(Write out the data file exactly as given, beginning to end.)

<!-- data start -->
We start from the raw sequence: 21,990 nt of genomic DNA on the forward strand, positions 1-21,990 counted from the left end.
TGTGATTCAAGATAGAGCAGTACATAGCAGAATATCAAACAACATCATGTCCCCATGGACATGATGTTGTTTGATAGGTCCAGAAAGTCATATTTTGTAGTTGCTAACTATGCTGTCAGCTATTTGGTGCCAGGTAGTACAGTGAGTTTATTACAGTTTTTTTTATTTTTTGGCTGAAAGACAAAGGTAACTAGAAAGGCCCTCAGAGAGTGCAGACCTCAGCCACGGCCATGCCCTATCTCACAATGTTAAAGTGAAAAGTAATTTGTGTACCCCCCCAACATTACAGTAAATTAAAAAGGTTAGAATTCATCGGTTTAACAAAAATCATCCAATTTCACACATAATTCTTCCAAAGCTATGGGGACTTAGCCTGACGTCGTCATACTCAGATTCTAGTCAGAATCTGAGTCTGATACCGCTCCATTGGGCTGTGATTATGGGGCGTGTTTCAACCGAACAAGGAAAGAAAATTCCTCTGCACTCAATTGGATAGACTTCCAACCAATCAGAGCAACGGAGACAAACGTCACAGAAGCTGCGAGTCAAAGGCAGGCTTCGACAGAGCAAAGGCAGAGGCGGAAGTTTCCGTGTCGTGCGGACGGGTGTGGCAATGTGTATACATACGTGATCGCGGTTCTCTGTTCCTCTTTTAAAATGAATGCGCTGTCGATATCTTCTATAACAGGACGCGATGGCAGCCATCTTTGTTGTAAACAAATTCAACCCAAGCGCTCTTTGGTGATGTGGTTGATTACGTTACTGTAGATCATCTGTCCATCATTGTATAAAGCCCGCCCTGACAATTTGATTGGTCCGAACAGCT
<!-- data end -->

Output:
We start from the raw sequence: 21,990 nt of genomic DNA on the forward strand, positions 1-21,990 counted from the left end.
TGTGATTCAAGATAGAGCAGTACATAGCAGAATATCAAACAACATCATGTCCCCATGGACATGATGTTGTTTGATAGGTCCAGAAAGTCATATTTTGTAGTTGCTAACTATGCTGTCAGCTATTTGGTGCCAGGTAGTACAGTGAGTTTATTACAGTTTTTTTTATTTTTTGGCTGAAAGACAAAGGTAACTAGAAAGGCCCTCAGAGAGTGCAGACCTCAGCCACGGCCATGCCCTATCTCACAATGTTAAAGTGAAAAGTAATTTGTGTACCCCCCCAACATTACAGTAAATTAAAAAGGTTAGAATTCATCGGTTTAACAAAAATCATCCAATTTCACACATAATTCTTCCAAAGCTATGGGGACTTAGCCTGACGTCGTCATACTCAGATTCTAGTCAGAATCTGAGTCTGATACCGCTCCATTGGGCTGTGATTATGGGGCGTGTTTCAACCGAACAAGGAAAGAAAATTCCTCTGCACTCAATTGGATAGACTTCCAACCAATCAGAGCAACGGAGACAAACGTCACAGAAGCTGCGAGTCAAAGGCAGGCTTCGACAGAGCAAAGGCAGAGGCGGAAGTTTCCGTGTCGTGCGGACGGGTGTGGCAATGTGTATACATACGTGATCGCGGTTCTCTGTTCCTCTTTTAAAATGAATGCGCTGTCGATATCTTCTATAACAGGACGCGATGGCAGCCATCTTTGTTGTAAACAAATTCAACCCAAGCGCTCTTTGGTGATGTGGTTGATTACGTTACTGTAGATCATCTGTCCATCATTGTATAAAGCCCGCCCTGACAATTTGATTGGTCCGAACAGCT